World in Motion: Italia 1990 versus Belgium
The former Crystal Palace star, who with strike partner Ian Wright was one of the few players to enjoy success over the all-conquering Liverpool in 1990's FA Cup semi-final, says Barnes was a role model aspiring black youngsters in Liverpool.

"Barnes was a resounding success during his decade at Anfield with his intelligent play on the field and his articulate manner off it," said Bright, who believed Barnes helped break down racial barriers within the city.

"His achievement was probably a bigger step forward for black players than most people realised at the time," added Barnes.

This was confirmed as Liverpool the team were only denied the double by Wimbledon's shock FA Cup final win.

Barnes won his own double, becoming the first black player to win both major English player of the year awards, and only the second footballer to win both in the same season.

He repeated his football writers' award in 1990, and remains the only black footballer to have won this honour.

Liverpool fans took Barnes to their hearts
As with the Liverpool team, Barnes was never the same once Dalglish left, despite 1992's FA Cup win.

The player was even forced to make a written apology for criticising new manager Graham Souness in the club's match programme, shortly before the Scotsman was sacked.

But under successor Roy Evans his role changed, as his later years saw him lose his pace as a dangerous left winger, but not his ability as an influential and cultured midfielder.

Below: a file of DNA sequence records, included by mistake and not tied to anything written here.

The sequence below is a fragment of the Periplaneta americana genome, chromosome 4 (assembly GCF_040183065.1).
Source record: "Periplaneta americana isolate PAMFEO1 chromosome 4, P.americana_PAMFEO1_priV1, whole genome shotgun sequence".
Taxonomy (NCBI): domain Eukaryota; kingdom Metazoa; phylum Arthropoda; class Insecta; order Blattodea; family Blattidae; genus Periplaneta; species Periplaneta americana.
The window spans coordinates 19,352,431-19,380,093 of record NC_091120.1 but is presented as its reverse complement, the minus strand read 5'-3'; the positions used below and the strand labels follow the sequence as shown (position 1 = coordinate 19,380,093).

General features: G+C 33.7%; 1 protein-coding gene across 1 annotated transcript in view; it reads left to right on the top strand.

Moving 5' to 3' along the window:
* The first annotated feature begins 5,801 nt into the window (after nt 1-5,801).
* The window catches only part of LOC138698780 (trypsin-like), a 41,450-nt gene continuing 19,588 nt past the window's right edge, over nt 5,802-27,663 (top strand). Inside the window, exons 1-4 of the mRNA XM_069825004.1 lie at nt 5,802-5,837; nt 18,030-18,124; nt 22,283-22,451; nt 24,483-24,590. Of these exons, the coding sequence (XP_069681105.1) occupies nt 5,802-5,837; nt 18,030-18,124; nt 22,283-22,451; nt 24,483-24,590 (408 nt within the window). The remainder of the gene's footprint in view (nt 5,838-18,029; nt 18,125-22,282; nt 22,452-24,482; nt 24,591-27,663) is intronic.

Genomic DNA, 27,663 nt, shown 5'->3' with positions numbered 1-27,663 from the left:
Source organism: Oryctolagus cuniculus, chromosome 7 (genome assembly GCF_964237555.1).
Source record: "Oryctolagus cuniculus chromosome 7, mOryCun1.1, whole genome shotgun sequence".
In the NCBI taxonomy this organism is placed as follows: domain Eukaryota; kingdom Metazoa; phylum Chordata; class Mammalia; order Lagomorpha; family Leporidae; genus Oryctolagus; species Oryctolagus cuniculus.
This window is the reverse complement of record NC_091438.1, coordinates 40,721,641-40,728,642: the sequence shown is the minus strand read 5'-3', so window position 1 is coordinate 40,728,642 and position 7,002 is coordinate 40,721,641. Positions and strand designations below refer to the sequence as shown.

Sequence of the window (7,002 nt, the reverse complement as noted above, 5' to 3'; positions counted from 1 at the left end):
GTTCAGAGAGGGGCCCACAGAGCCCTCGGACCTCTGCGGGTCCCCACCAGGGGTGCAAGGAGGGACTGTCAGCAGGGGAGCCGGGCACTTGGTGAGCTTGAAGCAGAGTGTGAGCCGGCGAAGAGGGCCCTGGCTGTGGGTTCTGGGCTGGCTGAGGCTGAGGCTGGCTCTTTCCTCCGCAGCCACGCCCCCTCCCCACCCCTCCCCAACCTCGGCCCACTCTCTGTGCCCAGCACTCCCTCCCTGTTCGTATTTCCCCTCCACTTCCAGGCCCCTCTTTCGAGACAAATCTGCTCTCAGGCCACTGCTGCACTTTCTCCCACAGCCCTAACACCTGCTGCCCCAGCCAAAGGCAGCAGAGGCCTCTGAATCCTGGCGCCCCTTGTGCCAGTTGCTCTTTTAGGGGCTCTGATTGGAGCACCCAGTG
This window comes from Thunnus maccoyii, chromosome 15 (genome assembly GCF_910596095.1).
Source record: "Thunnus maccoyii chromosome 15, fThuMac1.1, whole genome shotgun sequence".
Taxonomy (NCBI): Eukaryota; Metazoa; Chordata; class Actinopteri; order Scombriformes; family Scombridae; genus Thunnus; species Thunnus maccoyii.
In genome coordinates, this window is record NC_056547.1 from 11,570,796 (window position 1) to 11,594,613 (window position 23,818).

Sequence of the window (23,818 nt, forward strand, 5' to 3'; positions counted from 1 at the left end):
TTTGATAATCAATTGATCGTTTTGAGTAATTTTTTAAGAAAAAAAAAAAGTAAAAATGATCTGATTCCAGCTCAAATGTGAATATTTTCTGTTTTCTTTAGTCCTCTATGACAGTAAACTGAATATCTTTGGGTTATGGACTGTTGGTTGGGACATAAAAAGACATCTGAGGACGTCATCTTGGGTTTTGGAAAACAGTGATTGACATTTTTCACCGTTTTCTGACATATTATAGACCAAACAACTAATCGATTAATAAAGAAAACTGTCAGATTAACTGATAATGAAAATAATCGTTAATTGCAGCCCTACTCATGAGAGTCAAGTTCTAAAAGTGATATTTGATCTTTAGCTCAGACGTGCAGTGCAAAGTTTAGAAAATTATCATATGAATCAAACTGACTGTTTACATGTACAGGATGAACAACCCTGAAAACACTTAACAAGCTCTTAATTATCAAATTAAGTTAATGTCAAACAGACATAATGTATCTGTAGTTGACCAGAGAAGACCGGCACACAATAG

Despite 1995's League Cup win Evans might have stayed loyal too long, claiming that Barnes' influence was like having an extra coach on the pace.

Some fans were not so sure, and one terrace wag asked if Evans' reference to a team coach referred to a "large vehicle that was slow to turn".

1995: Barnes the midfield main-man
But a short stint at Newcastle and a brief stay at Charlton saw his influence continue as the former reached the 1997 FA Cup final.

Last season Charlton almost avoided relegation with a late run inspired by Barnes' presence in a squad containing old admirer Mark Bright.

Both men retired from playing last summer, as Wright will from Celtic at the end of this season.

Bright's own 1997 article on the subject gave a qualified: "Football has come a long way in eradicating racism."

He might have added that this was the case on the field, because black British managers have still failed to make an expected impact.

Dutchman Ruud Gullit won an FA Cup with Chelsea, but the careers of Viv Anderson at Barnsley and Chris Kamara at Bradford ended almost as soon as they had started.

Management proved tough at Parkhead
When the going got tough in all three cases, and for differing reasons, no chairman was willing to stick with any of these managers, a fate which has now befallen Barnes.

Many will argue that all four were inexperienced bosses, and only Gullit had brought sustained success before falling out with his chairman.

But others may interpret Barnes' rough treatment in Glasgow differently, although the city was never going to be the easiest place to start a managerial career, even with Dalglish's guiding hand.

As Rangers built up an impressive lead and Barnes' signings failed, it only needed an embarrassing cup defeat to end his reign.

And this as his own players fell out with him too. It might have needed public apologies again for him to have stayed.

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See also:
10 Feb 00 |  Scotland
Barnes forced out
05 Feb 00 |  Scottish Premier
Celtic throw in the towel
04 Feb 00 |  Scottish Premier
Tebily is Glasgow bound
08 Feb 00 |  Football
Caley's minnows slay Celtic
Links to other Football stories are at the foot of the page.